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When watching Alice Through The Looking Glass the thought came to my mind that the Red Queen's hair is shaped like Mickey Mouse's ears. There is even this spike at the middle, with a large forehead. The head itself is much larger than the body.

Does anybody know if it was made on purpose? Is it a tribute to Mickey of some sort? One of the reasons would be that Mickey is an emblematic character of Disney, the production Studio of the movie.

It is pretty obvious that the primary design goal is to make her head look like a heart. This is not the question here. There can be several design goals. The question is whether there is an easter egg or tribute consisting of adapting this heart-shape hair to evoke Mickey Mouse.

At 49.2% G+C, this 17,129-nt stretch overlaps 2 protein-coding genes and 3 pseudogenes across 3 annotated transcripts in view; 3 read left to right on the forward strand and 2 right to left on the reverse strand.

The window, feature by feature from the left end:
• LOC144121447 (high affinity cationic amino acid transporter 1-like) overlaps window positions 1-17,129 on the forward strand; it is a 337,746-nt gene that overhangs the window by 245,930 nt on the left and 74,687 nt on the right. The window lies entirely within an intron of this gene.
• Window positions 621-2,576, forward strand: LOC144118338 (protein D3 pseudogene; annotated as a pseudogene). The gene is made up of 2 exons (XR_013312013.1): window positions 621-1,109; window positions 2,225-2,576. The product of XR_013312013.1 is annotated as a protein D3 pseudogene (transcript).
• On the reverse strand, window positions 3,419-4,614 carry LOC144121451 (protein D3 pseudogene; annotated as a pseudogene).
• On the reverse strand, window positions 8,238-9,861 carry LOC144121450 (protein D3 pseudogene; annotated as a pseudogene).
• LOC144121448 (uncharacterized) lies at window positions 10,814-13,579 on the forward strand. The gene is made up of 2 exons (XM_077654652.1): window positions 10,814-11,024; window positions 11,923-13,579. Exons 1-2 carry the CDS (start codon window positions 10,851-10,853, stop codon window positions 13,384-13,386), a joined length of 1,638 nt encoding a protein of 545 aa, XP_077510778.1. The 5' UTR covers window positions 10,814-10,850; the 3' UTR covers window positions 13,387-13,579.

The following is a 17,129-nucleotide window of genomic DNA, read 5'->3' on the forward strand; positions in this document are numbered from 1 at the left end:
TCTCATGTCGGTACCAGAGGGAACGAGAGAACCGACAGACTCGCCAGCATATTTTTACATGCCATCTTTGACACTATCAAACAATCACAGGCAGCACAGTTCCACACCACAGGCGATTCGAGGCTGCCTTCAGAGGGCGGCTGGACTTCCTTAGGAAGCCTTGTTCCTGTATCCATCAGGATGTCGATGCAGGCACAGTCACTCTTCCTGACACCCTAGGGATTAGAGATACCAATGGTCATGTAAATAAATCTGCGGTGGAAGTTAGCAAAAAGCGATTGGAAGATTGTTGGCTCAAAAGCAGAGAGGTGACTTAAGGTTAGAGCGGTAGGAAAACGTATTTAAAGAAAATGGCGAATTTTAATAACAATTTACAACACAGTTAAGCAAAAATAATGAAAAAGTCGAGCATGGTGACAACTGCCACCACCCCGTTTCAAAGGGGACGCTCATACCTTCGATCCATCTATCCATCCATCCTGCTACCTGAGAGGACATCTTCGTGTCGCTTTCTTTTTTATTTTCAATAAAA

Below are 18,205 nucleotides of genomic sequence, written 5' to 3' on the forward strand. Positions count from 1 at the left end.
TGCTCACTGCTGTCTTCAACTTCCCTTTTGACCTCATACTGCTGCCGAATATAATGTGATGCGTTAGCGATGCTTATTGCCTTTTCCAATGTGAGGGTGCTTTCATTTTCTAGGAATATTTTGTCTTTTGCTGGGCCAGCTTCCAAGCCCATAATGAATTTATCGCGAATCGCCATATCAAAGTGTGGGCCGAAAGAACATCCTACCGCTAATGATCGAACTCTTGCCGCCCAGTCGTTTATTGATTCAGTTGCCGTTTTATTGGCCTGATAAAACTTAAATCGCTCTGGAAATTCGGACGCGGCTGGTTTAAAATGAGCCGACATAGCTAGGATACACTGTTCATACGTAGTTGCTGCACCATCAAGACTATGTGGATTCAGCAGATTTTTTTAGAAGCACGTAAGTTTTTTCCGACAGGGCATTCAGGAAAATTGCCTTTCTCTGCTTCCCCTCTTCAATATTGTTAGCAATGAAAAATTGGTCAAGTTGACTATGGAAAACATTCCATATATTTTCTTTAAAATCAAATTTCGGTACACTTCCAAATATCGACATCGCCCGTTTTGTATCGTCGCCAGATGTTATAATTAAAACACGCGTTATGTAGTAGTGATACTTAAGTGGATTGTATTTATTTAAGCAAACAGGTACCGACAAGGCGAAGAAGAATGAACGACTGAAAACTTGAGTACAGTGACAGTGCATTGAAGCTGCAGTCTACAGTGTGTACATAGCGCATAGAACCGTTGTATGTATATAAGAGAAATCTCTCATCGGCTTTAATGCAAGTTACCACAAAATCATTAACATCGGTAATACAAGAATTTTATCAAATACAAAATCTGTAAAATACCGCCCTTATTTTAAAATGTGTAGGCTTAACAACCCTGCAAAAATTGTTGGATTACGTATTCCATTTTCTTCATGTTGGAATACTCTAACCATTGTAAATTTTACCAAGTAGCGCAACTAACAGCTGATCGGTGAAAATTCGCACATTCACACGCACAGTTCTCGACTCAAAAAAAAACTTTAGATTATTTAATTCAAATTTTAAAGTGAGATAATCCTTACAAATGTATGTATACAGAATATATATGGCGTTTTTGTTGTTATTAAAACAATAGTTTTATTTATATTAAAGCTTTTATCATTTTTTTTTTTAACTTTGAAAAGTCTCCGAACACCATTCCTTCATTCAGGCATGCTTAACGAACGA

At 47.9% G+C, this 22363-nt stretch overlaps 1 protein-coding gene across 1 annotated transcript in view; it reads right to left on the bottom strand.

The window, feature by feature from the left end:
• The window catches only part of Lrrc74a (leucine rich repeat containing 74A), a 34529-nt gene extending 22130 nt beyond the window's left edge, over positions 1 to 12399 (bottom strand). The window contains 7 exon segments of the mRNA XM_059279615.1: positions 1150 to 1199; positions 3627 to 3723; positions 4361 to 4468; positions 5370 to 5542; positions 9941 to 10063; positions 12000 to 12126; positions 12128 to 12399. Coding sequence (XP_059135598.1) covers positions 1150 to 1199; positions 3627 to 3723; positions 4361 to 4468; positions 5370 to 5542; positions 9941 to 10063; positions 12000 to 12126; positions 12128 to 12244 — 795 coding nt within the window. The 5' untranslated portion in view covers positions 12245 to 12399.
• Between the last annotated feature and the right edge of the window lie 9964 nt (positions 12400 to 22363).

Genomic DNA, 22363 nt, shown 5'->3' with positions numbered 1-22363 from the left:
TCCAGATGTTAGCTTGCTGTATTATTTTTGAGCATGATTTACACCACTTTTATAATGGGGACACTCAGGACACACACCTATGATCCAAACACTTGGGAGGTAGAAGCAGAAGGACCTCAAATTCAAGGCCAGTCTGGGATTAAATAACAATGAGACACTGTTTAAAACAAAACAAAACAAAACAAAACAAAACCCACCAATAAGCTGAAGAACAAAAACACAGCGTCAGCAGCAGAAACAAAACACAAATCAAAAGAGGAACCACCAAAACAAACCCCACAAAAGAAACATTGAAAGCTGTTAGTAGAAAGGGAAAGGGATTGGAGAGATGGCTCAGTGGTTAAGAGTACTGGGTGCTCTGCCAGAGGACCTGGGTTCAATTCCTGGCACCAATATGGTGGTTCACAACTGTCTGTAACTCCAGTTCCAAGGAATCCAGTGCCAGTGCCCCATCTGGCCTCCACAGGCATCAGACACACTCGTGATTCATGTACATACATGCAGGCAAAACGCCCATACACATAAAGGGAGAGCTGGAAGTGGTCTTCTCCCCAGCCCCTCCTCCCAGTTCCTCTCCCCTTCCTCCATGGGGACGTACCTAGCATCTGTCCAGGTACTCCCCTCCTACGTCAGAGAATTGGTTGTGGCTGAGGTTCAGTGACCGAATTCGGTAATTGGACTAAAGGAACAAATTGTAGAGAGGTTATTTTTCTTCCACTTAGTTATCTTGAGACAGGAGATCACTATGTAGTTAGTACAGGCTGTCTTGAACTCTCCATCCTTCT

Does anybody knows any interview confirming or denying this?

Red queen in Alice Through the Looking Glass Mickey Mouse

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    Comments are not for extended discussion; this conversation has been moved to chat. – Ankit Sharma Feb 24 '17 at 17:03
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As with many adaptations of Lewis Carroll, the characters of the Queen of Hearts and the Red Queen have been combined.

Thus her hair is in the shape of a heart. Any resemblance to Mickey Mouse is coincidence.

The widow's peak is a common appearance, especially for villainous characters, and also makes her face more heart-shaped.

The concept art looks even less like Mickey Mouse.

Sketch by Tim Burton Sketch by Colleen Atwood

No, nobody has ever explicitly confirmed nor denied this, for the same reason nobody has explicitly confirmed nor denied whether her hair was intended to look like a pretzel.

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    The answer is still "no". And there is no evidence that it is intentional. – OrangeDog Feb 23 '17 at 17:06